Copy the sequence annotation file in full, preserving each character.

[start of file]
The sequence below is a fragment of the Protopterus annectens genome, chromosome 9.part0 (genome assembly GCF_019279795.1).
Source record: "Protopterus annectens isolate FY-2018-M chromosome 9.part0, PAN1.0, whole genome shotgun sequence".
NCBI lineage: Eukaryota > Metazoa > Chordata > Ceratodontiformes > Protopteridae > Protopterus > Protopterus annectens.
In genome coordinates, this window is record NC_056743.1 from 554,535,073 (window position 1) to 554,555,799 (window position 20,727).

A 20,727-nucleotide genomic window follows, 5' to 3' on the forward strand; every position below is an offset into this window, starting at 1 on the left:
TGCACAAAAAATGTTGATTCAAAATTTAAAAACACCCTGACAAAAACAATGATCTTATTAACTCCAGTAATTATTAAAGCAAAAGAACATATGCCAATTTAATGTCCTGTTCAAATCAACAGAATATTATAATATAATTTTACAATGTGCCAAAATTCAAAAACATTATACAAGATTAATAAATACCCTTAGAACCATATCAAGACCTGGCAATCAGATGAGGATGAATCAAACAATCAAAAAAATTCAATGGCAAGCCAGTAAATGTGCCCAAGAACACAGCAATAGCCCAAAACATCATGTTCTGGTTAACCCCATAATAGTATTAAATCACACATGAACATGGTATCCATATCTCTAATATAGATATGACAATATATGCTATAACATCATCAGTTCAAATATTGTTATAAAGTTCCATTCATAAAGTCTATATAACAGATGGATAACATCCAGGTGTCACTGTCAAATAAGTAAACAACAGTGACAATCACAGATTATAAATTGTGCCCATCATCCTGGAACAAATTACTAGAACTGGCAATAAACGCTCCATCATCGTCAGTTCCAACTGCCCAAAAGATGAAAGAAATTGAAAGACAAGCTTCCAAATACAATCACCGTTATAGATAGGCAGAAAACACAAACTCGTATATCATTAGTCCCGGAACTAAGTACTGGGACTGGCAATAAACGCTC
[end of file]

The sequence below is a fragment of the Protopterus annectens genome, chromosome 9.part0 (genome assembly GCF_019279795.1).
Source record: "Protopterus annectens isolate FY-2018-M chromosome 9.part0, PAN1.0, whole genome shotgun sequence".
NCBI lineage: Eukaryota > Metazoa > Chordata > Ceratodontiformes > Protopteridae > Protopterus > Protopterus annectens.
In genome coordinates, this window is record NC_056743.1 from 554,535,073 (window position 1) to 554,555,799 (window position 20,727).

A 20,727-nucleotide genomic window follows, 5' to 3' on the forward strand; every position below is an offset into this window, starting at 1 on the left:
TGCACAAAAAATGTTGATTCAAAATTTAAAAACACCCTGACAAAAACAATGATCTTATTAACTCCAGTAATTATTAAAGCAAAAGAACATATGCCAATTTAATGTCCTGTTCAAATCAACAGAATATTATAATATAATTTTACAATGTGCCAAAATTCAAAAACATTATACAAGATTAATAAATACCCTTAGAACCATATCAAGACCTGGCAATCAGATGAGGATGAATCAAACAATCAAAAAAATTCAATGGCAAGCCAGTAAATGTGCCCAAGAACACAGCAATAGCCCAAAACATCATGTTCTGGTTAACCCCATAATAGTATTAAATCACACATGAACATGGTATCCATATCTCTAATATAGATATGACAATATATGCTATAACATCATCAGTTCAAATATTGTTATAAAGTTCCATTCATAAAGTCTATATAACAGATGGATAACATCCAGGTGTCACTGTCAAATAAGTAAACAACAGTGACAATCACAGATTATAAATTGTGCCCATCATCCTGGAACAAATTACTAGAACTGGCAATAAACGCTCCATCATCGTCAGTTCCAACTGCCCAAAAGATGAAAGAAATTGAAAGACAAGCTTCCAAATACAATCACCGTTATAGATAGGCAGAAAACACAAACTCGTATATCATTAGTCCCGGAACTAAGTACTGGGACTGGCAATAAACGCTC